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Evans: Raising Rates too Fast is Bad Idea

Evans: Raising Rates too Fast is Bad Idea

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Charles Evans, President of Chicago Federal Reserve, expressed concern about the Fed’s raising interest rates too fast in an effort to combat inflation. Evans told CNBC’s “Squawk Box Europe” today that he believes the US economy could avoid a recession unless other external shocks occur.

Fed raised rates by 0.75% three times in a row

The Federal Reserve raised benchmark interest rates by 0.75% at the beginning of last week, which was the third increase of that size in a row. Fed officials have indicated they plan to keep raising the rates far above their current level of 3-3.25%.

Inflation levels are at a record high. Top Fed officials have said the battle with inflation is a priority.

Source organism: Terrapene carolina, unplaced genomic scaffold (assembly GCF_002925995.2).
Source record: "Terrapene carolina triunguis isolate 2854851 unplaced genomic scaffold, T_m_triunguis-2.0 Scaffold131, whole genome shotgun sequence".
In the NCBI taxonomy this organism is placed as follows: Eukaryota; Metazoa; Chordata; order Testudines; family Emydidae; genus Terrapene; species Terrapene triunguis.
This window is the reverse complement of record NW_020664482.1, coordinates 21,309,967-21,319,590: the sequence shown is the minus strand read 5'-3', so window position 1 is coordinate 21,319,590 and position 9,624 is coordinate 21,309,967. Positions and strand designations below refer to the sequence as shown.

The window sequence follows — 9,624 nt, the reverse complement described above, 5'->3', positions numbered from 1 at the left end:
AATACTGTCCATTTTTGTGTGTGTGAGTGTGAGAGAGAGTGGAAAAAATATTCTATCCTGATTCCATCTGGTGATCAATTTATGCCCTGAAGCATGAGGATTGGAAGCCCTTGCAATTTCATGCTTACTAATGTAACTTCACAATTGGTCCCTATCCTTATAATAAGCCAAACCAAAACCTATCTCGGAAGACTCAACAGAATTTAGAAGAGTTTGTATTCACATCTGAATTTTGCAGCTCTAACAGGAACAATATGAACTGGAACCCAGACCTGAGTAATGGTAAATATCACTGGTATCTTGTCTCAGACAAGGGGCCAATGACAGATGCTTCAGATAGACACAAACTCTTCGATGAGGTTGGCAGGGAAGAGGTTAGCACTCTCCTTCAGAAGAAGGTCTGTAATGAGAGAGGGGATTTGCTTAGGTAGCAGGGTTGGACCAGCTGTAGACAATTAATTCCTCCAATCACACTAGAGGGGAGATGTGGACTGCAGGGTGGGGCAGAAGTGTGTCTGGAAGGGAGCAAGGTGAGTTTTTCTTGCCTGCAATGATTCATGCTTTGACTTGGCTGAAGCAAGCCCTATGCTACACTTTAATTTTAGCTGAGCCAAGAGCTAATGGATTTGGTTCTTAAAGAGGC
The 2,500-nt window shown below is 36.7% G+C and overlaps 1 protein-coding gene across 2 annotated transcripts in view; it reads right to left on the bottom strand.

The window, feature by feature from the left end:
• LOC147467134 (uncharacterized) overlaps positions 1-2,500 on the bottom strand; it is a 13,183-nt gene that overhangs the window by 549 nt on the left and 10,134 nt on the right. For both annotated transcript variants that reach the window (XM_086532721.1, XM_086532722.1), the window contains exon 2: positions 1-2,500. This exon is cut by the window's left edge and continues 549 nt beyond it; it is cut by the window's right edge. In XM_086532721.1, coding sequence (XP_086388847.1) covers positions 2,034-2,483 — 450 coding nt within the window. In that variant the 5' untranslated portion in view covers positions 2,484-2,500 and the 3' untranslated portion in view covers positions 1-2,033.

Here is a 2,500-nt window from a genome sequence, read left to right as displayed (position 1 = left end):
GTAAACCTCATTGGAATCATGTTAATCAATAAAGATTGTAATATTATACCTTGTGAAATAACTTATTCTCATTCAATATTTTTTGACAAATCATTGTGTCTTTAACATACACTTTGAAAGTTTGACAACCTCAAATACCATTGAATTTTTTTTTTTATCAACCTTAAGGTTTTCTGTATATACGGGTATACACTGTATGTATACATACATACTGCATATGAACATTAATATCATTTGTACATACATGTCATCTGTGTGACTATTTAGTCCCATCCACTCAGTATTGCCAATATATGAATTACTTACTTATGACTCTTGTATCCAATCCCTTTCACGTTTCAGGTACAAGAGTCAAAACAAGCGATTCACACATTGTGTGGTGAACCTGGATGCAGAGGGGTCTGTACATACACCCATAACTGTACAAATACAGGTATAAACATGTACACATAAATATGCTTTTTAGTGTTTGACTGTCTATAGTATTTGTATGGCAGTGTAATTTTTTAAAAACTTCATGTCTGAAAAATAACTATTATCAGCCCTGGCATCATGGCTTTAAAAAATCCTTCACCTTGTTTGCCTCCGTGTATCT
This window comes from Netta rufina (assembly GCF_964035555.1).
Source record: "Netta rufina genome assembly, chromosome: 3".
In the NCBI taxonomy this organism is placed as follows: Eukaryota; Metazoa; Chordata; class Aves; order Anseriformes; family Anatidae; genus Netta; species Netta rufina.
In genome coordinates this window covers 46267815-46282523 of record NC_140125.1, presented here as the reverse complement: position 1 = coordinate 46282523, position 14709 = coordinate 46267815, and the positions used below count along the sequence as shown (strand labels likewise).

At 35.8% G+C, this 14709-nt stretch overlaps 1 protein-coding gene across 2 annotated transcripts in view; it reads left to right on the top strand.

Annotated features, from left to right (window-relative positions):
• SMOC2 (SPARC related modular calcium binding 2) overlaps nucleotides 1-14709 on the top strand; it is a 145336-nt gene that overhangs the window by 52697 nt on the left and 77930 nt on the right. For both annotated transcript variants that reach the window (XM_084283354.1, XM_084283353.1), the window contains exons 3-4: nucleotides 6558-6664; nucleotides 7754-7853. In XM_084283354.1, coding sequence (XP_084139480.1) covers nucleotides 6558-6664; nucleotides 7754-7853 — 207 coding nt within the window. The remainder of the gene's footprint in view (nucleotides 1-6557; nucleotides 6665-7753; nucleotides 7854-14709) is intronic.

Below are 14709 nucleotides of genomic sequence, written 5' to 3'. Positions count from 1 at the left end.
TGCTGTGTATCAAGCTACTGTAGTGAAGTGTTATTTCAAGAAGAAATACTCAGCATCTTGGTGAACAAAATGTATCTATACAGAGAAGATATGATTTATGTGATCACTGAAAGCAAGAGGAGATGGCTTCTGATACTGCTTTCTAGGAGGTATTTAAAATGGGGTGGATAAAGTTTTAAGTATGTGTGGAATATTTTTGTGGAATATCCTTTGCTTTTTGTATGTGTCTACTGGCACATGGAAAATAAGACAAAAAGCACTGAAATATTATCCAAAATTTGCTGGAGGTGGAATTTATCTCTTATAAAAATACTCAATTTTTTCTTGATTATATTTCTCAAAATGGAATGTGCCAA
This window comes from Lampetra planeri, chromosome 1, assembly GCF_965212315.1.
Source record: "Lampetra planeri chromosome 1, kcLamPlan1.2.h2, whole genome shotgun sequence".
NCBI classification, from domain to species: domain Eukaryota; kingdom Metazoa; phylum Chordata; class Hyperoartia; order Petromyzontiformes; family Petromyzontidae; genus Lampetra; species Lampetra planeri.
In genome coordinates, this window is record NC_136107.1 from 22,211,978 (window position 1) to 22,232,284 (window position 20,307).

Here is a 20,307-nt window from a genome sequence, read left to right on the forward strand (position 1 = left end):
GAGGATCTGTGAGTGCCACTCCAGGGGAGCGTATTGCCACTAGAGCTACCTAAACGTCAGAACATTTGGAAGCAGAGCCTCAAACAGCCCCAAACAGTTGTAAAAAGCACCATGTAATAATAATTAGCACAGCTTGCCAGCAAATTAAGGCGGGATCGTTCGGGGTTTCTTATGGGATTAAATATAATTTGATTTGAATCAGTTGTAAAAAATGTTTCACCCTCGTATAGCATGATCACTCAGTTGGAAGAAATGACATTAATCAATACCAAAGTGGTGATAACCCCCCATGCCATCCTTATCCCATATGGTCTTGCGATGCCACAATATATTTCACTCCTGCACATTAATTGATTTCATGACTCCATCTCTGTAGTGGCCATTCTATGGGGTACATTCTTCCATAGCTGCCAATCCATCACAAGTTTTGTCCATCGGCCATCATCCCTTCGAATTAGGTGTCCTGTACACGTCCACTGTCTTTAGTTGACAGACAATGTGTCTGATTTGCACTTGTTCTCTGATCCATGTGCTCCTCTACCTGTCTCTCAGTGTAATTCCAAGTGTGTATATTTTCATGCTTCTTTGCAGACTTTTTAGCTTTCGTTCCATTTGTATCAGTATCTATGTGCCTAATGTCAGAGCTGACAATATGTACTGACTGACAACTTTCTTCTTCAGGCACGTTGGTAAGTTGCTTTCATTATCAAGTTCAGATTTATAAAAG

Evans said he was “a little nervous” that the US Central Bank apparently wasn’t taking the time to evaluate the impact of its rate hikes, which is also something investors fear. He said:

There are lags in monetary policy and we have moved expeditiously. We have done three 75 basis point increases in a row and there is a talk of more to get to that 4.25% to 4.5% by the end of the year, you’re not leaving much time to sort of look at each monthly release.

Prospect of reaching peak funds rate by March

The Fed’s prolonged hawkishness has provoked trader concerns. Evans, who’s retiring next year, has traditionally favored more accommodation and lower rates. He commented that the consensus is to reach the peak funds rate by March, which is achievable unless further external shocks occur. If the situation improves, the peak rate won’t be reached.

‘Cautious optimism’ needed

Evans added there was “a path for employment” and the prospect of attaining stability and avoiding a recession, but he’s “cautiously optimistic.” He gave a final warning:

Every time I thought the supply chains were going to improve, that we were going to get auto production up and used car prices down and housing and all of that something has happened.